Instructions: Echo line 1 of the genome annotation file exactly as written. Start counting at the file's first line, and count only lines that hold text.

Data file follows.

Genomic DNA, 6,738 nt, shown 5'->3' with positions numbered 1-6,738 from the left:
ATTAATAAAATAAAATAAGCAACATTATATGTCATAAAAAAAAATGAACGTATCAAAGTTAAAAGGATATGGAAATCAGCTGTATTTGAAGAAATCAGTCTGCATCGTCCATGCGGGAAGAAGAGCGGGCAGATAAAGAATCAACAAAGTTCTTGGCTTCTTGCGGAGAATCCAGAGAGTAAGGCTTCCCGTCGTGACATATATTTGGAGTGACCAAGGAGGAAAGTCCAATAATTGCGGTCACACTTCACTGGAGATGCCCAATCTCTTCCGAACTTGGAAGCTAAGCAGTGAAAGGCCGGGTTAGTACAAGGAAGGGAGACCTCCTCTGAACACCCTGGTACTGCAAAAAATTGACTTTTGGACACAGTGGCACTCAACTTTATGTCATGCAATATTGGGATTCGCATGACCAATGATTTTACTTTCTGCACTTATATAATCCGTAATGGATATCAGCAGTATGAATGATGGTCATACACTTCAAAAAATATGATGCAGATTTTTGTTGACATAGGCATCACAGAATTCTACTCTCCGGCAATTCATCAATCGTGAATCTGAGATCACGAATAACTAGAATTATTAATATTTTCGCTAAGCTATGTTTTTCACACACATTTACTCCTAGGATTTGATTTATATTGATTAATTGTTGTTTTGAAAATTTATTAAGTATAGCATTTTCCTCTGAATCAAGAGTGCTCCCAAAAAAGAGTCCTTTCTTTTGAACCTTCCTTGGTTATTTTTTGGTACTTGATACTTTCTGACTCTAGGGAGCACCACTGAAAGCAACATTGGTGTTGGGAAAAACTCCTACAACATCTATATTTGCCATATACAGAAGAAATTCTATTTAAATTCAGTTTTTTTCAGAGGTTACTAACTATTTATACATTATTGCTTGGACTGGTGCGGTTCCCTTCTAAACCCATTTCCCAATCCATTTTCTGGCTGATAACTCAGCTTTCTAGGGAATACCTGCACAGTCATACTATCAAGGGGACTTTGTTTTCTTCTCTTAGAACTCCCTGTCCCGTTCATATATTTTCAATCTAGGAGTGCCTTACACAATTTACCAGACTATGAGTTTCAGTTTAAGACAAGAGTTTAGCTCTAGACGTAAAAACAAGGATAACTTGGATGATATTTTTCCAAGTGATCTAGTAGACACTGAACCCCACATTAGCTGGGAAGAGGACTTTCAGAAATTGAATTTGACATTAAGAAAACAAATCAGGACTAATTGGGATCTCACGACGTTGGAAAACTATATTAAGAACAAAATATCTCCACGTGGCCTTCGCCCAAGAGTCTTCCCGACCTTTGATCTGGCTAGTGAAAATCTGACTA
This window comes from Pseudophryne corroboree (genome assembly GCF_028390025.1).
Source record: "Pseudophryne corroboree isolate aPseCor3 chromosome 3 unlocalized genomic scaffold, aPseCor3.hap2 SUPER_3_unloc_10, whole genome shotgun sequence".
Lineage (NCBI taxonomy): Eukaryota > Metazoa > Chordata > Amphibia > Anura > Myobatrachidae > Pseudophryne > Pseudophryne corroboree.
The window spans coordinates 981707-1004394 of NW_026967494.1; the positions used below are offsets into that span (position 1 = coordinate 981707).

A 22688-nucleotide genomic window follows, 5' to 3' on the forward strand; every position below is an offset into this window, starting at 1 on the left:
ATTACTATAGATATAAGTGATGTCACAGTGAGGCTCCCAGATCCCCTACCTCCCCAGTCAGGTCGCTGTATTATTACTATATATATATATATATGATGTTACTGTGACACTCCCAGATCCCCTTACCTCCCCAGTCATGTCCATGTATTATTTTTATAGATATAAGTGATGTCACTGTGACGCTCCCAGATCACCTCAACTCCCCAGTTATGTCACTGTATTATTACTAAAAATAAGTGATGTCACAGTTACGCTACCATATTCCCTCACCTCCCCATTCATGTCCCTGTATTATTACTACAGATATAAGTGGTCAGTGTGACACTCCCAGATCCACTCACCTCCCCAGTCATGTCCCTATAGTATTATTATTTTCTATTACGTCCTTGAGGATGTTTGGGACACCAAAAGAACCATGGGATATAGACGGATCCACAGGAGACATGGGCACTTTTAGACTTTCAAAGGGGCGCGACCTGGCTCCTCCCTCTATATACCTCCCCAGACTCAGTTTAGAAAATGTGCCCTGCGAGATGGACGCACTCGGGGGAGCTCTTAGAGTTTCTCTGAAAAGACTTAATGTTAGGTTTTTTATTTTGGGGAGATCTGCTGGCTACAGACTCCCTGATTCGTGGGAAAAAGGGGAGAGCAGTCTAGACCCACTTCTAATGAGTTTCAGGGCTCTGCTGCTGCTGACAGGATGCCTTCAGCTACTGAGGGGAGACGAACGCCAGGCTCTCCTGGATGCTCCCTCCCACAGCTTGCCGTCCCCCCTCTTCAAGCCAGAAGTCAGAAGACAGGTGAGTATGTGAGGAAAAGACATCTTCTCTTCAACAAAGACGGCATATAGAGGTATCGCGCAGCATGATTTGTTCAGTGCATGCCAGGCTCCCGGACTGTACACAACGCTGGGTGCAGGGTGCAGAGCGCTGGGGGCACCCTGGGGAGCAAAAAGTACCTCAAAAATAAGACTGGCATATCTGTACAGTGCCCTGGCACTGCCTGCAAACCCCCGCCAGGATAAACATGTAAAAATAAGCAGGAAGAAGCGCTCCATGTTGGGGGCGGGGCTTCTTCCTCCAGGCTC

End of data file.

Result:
Genomic DNA, 6,738 nt, shown 5'->3' with positions numbered 1-6,738 from the left: